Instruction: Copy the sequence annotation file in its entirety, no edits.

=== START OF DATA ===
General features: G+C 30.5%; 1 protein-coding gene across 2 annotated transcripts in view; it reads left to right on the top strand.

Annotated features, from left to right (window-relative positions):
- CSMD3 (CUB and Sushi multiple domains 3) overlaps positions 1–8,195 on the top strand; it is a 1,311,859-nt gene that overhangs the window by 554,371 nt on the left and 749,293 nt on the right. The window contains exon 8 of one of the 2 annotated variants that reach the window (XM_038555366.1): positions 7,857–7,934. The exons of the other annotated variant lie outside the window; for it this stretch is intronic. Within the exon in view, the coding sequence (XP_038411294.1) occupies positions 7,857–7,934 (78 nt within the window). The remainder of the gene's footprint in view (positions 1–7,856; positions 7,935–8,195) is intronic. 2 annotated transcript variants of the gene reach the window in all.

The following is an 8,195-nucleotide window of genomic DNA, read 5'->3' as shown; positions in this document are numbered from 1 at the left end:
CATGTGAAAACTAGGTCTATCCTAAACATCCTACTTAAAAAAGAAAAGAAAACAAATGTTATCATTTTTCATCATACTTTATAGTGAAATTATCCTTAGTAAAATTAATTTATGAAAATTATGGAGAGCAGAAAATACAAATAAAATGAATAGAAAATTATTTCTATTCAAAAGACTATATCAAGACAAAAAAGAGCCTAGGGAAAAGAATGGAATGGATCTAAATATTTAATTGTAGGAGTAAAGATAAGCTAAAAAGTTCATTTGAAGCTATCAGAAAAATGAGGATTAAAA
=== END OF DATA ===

General features: G+C 30.5%; 1 protein-coding gene across 2 annotated transcripts in view; it reads left to right on the top strand.

Annotated features, from left to right (window-relative positions):
- CSMD3 (CUB and Sushi multiple domains 3) overlaps positions 1–8,195 on the top strand; it is a 1,311,859-nt gene that overhangs the window by 554,371 nt on the left and 749,293 nt on the right. The window contains exon 8 of one of the 2 annotated variants that reach the window (XM_038555366.1): positions 7,857–7,934. The exons of the other annotated variant lie outside the window; for it this stretch is intronic. Within the exon in view, the coding sequence (XP_038411294.1) occupies positions 7,857–7,934 (78 nt within the window). The remainder of the gene's footprint in view (positions 1–7,856; positions 7,935–8,195) is intronic. 2 annotated transcript variants of the gene reach the window in all.

The following is an 8,195-nucleotide window of genomic DNA, read 5'->3' as shown; positions in this document are numbered from 1 at the left end:
CATGTGAAAACTAGGTCTATCCTAAACATCCTACTTAAAAAAGAAAAGAAAACAAATGTTATCATTTTTCATCATACTTTATAGTGAAATTATCCTTAGTAAAATTAATTTATGAAAATTATGGAGAGCAGAAAATACAAATAAAATGAATAGAAAATTATTTCTATTCAAAAGACTATATCAAGACAAAAAAGAGCCTAGGGAAAAGAATGGAATGGATCTAAATATTTAATTGTAGGAGTAAAGATAAGCTAAAAAGTTCATTTGAAGCTATCAGAAAAATGAGGATTAAAA